South Sudan

The World Health Organization supports the Ministry of Health to strengthen efforts to eliminate Viral Hepatitis in South Sudan

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Juba 23 November: The fight against viral hepatitis is gaining momentum in South Sudan. The government with technical support from WHO, has embarked on a long and treacherous journey to eliminate viral hepatitis in the country. WHO in collaboration with the Ministry of Health and experts from Universities, medical specialists, public health professionals from MoH, and partners validated the draft practice guidelines for health professionals as well as the draft National plan to combat viral hepatitis. This measure is aimed at improving access to effective hepatitis prevention, diagnosis, treatment and care services in South Sudan.

It is estimated that at least one in ten adults test positive for either Viral Hepatitis B or C in South Sudan, the two main killers of the five types of hepatitis. Hepatitis E is also a common cause of outbreaks resulting in deaths due to acute hepatitis among displaced populations in internally displaced sites and refugee settings especially in Upper Nile, Unity and Jonglei states. Individuals co-infected with both Hepatitis B and C, or with one of them and HIV or Tuberculosis (TB) isn’t uncommon. Co–infection rates for Hepatitis B Virus (HBV) and Hepatitis C Virus (HCV) with TB are at 12.8% and 8.0% respectively. However, screening, diagnostic and treatment services coverage is quite low with only one in fifty people who are living with hepatitis able to know they are infected and access treatment.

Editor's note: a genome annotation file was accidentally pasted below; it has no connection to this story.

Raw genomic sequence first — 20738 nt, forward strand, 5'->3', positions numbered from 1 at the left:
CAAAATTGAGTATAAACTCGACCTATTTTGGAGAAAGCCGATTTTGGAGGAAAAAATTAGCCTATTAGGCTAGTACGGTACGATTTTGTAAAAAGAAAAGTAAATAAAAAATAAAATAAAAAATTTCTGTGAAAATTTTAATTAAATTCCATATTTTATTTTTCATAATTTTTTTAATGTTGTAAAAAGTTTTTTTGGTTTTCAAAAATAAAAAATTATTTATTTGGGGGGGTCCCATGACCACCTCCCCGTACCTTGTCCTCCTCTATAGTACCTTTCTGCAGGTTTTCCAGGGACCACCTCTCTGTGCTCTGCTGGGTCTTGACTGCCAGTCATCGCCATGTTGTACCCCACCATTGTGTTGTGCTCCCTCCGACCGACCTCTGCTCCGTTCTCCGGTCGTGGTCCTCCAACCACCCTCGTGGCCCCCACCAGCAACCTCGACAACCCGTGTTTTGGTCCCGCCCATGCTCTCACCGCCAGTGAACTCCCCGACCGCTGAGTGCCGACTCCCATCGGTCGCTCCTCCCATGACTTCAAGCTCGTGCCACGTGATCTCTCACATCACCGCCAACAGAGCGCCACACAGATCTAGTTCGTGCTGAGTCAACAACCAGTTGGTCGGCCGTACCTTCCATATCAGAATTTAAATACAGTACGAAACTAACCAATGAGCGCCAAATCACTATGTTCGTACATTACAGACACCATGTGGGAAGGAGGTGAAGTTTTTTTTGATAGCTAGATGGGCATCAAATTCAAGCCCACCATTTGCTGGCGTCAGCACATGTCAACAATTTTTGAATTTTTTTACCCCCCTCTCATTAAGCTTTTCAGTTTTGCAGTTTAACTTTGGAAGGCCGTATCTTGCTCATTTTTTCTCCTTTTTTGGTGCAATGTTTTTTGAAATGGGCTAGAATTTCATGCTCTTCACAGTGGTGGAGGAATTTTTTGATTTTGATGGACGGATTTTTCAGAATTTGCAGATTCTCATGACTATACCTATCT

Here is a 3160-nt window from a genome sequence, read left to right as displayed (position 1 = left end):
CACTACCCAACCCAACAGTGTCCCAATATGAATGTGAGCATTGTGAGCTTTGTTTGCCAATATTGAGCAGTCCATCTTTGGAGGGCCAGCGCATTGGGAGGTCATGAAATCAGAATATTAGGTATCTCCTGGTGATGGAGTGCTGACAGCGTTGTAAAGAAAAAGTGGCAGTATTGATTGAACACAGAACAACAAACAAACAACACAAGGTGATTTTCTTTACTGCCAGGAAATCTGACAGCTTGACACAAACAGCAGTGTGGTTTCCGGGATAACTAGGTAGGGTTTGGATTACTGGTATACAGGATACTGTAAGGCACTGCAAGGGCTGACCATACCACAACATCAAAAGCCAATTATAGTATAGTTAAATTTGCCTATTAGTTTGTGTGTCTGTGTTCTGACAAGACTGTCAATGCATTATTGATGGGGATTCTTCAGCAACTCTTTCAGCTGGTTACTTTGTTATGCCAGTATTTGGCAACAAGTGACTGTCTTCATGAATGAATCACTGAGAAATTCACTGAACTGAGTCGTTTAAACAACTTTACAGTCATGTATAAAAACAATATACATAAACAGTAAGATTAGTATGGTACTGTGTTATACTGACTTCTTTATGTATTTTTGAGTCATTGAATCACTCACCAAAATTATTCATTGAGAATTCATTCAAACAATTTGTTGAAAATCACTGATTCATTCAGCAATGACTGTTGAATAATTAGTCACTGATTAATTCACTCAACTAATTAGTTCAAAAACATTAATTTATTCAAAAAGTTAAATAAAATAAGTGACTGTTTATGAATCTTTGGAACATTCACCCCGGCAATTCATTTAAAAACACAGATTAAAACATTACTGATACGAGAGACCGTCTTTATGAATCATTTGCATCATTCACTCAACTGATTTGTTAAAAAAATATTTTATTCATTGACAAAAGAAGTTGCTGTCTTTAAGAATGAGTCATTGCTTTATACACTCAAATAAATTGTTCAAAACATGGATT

‘To effectively address the Hepatitis in South Sudan, the Ministry of Health needs to strengthen management structures and coordination bodies at national and sub national levels. Furthermore, high impact interventions should be scaled up including the hepatitis B vaccination in children, strengthening injection safety programmes, treatment for HIV/Viral hepatitis co-infected individuals, and quality screening of blood to prevent hepatitis and other blood borne infections’, underscored Dr Nganda Moses Mutebi, WHO Medical Officer HIV/Hepatitis.

‘Greater action to improve visibility and understanding of viral hepatitis is needed in this fight. Now more than ever, is the need to improve the quality of service delivery for viral hepatitis treatment, prevention and control, and accelerate access to vaccination to populations most at risk. Government is urged to allocate and dedicate more funding to hepatitis response’ highlighted Dr Pinyi Nyimol, Director General Preventive Health Services MOH.

WHO is committed to support Ministry of Health to combat the burden due to Hepatitis in South Sudan.